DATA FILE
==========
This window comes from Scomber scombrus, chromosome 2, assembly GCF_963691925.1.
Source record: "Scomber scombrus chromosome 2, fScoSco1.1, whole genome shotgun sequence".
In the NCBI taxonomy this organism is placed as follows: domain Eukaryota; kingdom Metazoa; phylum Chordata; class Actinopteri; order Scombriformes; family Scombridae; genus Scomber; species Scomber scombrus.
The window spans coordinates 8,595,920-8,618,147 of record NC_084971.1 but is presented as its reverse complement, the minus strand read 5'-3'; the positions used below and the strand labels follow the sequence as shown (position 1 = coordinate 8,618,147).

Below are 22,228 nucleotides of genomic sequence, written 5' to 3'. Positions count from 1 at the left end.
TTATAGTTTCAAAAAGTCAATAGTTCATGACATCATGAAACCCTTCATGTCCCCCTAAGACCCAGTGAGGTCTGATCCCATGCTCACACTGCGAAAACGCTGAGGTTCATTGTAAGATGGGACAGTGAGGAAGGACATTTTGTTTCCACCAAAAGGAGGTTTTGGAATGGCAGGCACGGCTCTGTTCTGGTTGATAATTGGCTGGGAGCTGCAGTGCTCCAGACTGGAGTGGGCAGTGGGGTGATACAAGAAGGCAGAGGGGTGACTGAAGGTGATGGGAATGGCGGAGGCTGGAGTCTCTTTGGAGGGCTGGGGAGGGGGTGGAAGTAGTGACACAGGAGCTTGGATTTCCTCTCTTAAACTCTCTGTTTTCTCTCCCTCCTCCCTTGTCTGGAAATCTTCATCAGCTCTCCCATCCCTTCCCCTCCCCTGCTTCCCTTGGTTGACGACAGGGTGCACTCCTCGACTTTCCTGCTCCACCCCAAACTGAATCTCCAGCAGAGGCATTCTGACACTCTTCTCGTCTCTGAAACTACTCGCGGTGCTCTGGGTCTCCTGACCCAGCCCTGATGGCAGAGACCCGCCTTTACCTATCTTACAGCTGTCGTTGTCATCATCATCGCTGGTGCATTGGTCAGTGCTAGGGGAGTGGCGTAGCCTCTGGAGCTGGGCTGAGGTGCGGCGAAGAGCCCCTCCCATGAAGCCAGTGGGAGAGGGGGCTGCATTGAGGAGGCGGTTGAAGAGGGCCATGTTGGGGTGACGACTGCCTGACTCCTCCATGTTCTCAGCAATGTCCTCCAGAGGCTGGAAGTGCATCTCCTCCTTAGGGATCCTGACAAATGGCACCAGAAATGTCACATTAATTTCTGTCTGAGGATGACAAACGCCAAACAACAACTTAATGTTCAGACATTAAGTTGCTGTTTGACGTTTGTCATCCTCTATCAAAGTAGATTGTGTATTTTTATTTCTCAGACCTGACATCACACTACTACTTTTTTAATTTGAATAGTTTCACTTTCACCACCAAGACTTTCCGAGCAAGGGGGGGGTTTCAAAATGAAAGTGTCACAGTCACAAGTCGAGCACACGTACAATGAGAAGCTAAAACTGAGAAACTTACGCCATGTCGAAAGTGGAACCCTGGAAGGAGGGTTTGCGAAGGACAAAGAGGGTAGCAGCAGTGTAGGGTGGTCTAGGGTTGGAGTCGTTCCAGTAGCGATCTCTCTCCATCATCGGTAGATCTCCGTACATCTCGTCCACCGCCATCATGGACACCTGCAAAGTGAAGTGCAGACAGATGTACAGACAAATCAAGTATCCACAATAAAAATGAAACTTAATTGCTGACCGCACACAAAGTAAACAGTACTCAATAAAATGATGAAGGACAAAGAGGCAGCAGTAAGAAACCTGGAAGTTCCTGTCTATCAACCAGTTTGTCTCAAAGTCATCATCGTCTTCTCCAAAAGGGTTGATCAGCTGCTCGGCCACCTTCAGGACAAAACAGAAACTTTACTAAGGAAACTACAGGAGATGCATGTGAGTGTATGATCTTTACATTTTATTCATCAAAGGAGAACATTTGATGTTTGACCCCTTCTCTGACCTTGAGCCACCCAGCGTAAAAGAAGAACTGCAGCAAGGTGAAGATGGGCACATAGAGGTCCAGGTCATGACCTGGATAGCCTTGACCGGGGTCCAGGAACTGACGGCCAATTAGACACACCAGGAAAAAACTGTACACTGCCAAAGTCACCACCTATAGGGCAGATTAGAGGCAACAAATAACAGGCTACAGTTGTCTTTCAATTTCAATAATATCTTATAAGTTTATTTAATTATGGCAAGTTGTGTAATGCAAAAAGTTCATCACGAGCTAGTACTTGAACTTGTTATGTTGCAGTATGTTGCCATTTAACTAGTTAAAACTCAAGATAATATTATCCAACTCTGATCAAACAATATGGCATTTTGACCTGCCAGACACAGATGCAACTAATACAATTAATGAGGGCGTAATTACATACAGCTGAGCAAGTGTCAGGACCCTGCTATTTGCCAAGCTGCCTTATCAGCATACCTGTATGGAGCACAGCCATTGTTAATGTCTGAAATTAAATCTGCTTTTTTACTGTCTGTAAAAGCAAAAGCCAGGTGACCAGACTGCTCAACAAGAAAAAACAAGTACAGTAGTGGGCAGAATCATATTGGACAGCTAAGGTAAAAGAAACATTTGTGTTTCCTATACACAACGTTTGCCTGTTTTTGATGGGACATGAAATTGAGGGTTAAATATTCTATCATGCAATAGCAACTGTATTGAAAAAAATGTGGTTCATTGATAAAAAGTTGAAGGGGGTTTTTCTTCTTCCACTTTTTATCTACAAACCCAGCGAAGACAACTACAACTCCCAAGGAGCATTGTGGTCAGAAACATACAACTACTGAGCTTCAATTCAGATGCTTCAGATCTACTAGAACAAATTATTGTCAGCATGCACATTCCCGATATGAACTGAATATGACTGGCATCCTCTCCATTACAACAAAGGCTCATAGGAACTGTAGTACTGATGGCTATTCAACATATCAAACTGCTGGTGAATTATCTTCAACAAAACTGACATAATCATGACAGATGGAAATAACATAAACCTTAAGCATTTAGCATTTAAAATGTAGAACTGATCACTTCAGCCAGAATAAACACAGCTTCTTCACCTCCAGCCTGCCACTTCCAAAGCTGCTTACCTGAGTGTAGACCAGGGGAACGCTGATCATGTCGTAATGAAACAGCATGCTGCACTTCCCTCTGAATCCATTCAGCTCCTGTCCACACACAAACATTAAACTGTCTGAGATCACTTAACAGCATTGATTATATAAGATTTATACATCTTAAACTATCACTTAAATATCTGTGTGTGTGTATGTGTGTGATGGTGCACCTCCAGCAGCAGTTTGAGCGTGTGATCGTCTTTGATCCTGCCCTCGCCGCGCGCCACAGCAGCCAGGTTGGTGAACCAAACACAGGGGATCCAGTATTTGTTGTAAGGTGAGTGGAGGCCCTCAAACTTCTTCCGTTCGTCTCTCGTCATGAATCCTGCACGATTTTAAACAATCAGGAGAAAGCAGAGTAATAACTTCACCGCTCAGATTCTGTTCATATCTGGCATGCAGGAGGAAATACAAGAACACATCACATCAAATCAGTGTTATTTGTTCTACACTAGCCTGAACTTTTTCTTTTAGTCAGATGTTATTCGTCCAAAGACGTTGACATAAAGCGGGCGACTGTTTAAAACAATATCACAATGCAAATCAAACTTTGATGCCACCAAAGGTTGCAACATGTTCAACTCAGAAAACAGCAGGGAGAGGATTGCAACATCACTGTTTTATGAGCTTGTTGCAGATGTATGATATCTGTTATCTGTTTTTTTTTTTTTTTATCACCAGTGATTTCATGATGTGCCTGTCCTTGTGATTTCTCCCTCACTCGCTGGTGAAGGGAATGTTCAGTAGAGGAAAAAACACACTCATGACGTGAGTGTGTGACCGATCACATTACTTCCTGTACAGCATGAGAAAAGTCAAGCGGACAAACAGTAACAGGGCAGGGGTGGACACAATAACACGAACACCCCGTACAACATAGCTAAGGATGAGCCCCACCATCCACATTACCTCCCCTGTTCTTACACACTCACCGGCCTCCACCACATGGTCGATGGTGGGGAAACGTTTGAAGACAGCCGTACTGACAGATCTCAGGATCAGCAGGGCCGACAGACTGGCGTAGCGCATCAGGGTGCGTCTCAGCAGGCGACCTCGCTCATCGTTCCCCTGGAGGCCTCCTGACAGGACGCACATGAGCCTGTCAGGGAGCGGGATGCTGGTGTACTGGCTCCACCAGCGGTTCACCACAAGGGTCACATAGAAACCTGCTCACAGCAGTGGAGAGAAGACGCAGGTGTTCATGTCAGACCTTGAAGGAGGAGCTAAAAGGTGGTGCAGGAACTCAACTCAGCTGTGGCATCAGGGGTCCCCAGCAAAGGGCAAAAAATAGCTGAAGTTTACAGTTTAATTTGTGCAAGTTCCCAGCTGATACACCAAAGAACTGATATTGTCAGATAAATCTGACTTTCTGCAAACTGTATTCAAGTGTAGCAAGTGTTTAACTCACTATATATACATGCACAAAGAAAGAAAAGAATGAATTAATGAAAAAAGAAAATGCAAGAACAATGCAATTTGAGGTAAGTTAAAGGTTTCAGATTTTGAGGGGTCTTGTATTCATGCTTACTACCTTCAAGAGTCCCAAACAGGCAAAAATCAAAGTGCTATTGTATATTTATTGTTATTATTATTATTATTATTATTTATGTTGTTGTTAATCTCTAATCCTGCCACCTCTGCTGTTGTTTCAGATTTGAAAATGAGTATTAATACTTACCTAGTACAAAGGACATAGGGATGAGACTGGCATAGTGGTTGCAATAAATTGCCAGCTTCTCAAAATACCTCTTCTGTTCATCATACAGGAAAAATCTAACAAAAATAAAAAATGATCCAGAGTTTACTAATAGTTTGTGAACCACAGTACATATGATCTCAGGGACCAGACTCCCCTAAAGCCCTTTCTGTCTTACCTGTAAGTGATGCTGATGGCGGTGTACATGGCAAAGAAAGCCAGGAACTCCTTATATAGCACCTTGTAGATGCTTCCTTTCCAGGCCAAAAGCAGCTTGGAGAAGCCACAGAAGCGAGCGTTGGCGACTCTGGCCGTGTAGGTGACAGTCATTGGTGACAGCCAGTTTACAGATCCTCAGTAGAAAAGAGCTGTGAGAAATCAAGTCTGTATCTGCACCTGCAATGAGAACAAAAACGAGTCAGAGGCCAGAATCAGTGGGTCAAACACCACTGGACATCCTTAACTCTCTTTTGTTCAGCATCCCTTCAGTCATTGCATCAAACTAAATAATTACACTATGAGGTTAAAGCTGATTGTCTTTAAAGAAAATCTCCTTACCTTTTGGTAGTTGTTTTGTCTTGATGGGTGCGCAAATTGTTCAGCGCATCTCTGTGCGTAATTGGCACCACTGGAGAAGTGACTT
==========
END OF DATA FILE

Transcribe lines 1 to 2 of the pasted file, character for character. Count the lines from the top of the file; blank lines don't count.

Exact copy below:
This window comes from Scomber scombrus, chromosome 2, assembly GCF_963691925.1.
Source record: "Scomber scombrus chromosome 2, fScoSco1.1, whole genome shotgun sequence".